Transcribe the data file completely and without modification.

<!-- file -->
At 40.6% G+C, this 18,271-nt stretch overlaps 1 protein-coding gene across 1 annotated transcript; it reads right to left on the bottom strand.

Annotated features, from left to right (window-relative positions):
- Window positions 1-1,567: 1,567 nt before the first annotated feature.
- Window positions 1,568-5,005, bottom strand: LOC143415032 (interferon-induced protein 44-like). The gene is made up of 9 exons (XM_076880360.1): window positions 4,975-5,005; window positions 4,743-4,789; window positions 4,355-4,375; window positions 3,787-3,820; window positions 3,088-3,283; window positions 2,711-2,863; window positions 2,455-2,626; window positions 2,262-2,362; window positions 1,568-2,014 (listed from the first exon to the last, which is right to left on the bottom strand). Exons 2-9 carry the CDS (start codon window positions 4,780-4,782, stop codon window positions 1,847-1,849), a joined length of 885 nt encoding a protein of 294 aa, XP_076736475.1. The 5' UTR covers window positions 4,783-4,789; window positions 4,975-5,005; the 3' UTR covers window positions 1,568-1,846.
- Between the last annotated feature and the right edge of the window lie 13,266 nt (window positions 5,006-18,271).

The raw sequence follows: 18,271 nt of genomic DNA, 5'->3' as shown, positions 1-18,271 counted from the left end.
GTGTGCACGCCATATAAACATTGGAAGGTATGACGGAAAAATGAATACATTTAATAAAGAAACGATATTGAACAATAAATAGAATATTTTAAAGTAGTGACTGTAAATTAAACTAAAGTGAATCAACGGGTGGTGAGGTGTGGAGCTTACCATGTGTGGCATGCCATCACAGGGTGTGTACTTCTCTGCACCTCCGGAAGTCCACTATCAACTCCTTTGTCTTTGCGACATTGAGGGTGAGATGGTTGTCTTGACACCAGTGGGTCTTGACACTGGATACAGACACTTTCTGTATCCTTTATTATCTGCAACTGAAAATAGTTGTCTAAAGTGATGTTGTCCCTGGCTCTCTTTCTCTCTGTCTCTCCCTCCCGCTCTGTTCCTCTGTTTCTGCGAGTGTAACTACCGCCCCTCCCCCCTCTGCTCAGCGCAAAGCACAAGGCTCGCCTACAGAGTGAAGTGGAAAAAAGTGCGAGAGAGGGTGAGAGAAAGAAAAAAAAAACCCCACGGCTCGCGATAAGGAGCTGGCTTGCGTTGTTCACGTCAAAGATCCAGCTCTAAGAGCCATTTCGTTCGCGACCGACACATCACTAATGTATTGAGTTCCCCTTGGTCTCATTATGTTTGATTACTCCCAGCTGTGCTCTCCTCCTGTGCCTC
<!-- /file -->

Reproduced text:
At 40.6% G+C, this 18,271-nt stretch overlaps 1 protein-coding gene across 1 annotated transcript; it reads right to left on the bottom strand.

Annotated features, from left to right (window-relative positions):
- Window positions 1-1,567: 1,567 nt before the first annotated feature.
- Window positions 1,568-5,005, bottom strand: LOC143415032 (interferon-induced protein 44-like). The gene is made up of 9 exons (XM_076880360.1): window positions 4,975-5,005; window positions 4,743-4,789; window positions 4,355-4,375; window positions 3,787-3,820; window positions 3,088-3,283; window positions 2,711-2,863; window positions 2,455-2,626; window positions 2,262-2,362; window positions 1,568-2,014 (listed from the first exon to the last, which is right to left on the bottom strand). Exons 2-9 carry the CDS (start codon window positions 4,780-4,782, stop codon window positions 1,847-1,849), a joined length of 885 nt encoding a protein of 294 aa, XP_076736475.1. The 5' UTR covers window positions 4,783-4,789; window positions 4,975-5,005; the 3' UTR covers window positions 1,568-1,846.
- Between the last annotated feature and the right edge of the window lie 13,266 nt (window positions 5,006-18,271).

The raw sequence follows: 18,271 nt of genomic DNA, 5'->3' as shown, positions 1-18,271 counted from the left end.
GTGTGCACGCCATATAAACATTGGAAGGTATGACGGAAAAATGAATACATTTAATAAAGAAACGATATTGAACAATAAATAGAATATTTTAAAGTAGTGACTGTAAATTAAACTAAAGTGAATCAACGGGTGGTGAGGTGTGGAGCTTACCATGTGTGGCATGCCATCACAGGGTGTGTACTTCTCTGCACCTCCGGAAGTCCACTATCAACTCCTTTGTCTTTGCGACATTGAGGGTGAGATGGTTGTCTTGACACCAGTGGGTCTTGACACTGGATACAGACACTTTCTGTATCCTTTATTATCTGCAACTGAAAATAGTTGTCTAAAGTGATGTTGTCCCTGGCTCTCTTTCTCTCTGTCTCTCCCTCCCGCTCTGTTCCTCTGTTTCTGCGAGTGTAACTACCGCCCCTCCCCCCTCTGCTCAGCGCAAAGCACAAGGCTCGCCTACAGAGTGAAGTGGAAAAAAGTGCGAGAGAGGGTGAGAGAAAGAAAAAAAAAACCCCACGGCTCGCGATAAGGAGCTGGCTTGCGTTGTTCACGTCAAAGATCCAGCTCTAAGAGCCATTTCGTTCGCGACCGACACATCACTAATGTATTGAGTTCCCCTTGGTCTCATTATGTTTGATTACTCCCAGCTGTGCTCTCCTCCTGTGCCTC